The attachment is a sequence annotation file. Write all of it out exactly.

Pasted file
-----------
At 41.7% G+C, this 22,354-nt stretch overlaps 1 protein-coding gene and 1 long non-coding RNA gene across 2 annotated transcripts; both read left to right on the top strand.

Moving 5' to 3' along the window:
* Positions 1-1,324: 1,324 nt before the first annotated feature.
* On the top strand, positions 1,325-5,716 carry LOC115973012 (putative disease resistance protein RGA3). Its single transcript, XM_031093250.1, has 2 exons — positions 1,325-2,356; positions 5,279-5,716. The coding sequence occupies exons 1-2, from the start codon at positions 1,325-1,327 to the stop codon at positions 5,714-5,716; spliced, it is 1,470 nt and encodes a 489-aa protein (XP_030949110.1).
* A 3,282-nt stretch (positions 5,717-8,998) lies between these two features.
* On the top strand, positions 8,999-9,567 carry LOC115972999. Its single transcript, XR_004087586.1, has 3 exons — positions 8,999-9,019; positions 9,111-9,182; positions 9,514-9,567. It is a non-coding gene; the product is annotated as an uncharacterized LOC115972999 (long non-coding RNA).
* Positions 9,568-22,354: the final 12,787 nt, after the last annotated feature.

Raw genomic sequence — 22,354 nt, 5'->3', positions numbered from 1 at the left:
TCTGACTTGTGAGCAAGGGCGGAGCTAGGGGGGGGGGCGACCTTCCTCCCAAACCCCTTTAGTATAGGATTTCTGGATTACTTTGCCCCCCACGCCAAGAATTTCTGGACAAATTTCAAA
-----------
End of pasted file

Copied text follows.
At 41.7% G+C, this 22,354-nt stretch overlaps 1 protein-coding gene and 1 long non-coding RNA gene across 2 annotated transcripts; both read left to right on the top strand.

Moving 5' to 3' along the window:
* Positions 1-1,324: 1,324 nt before the first annotated feature.
* On the top strand, positions 1,325-5,716 carry LOC115973012 (putative disease resistance protein RGA3). Its single transcript, XM_031093250.1, has 2 exons — positions 1,325-2,356; positions 5,279-5,716. The coding sequence occupies exons 1-2, from the start codon at positions 1,325-1,327 to the stop codon at positions 5,714-5,716; spliced, it is 1,470 nt and encodes a 489-aa protein (XP_030949110.1).
* A 3,282-nt stretch (positions 5,717-8,998) lies between these two features.
* On the top strand, positions 8,999-9,567 carry LOC115972999. Its single transcript, XR_004087586.1, has 3 exons — positions 8,999-9,019; positions 9,111-9,182; positions 9,514-9,567. It is a non-coding gene; the product is annotated as an uncharacterized LOC115972999 (long non-coding RNA).
* Positions 9,568-22,354: the final 12,787 nt, after the last annotated feature.

Raw genomic sequence — 22,354 nt, 5'->3', positions numbered from 1 at the left:
TCTGACTTGTGAGCAAGGGCGGAGCTAGGGGGGGGGGCGACCTTCCTCCCAAACCCCTTTAGTATAGGATTTCTGGATTACTTTGCCCCCCACGCCAAGAATTTCTGGACAAATTTCAAA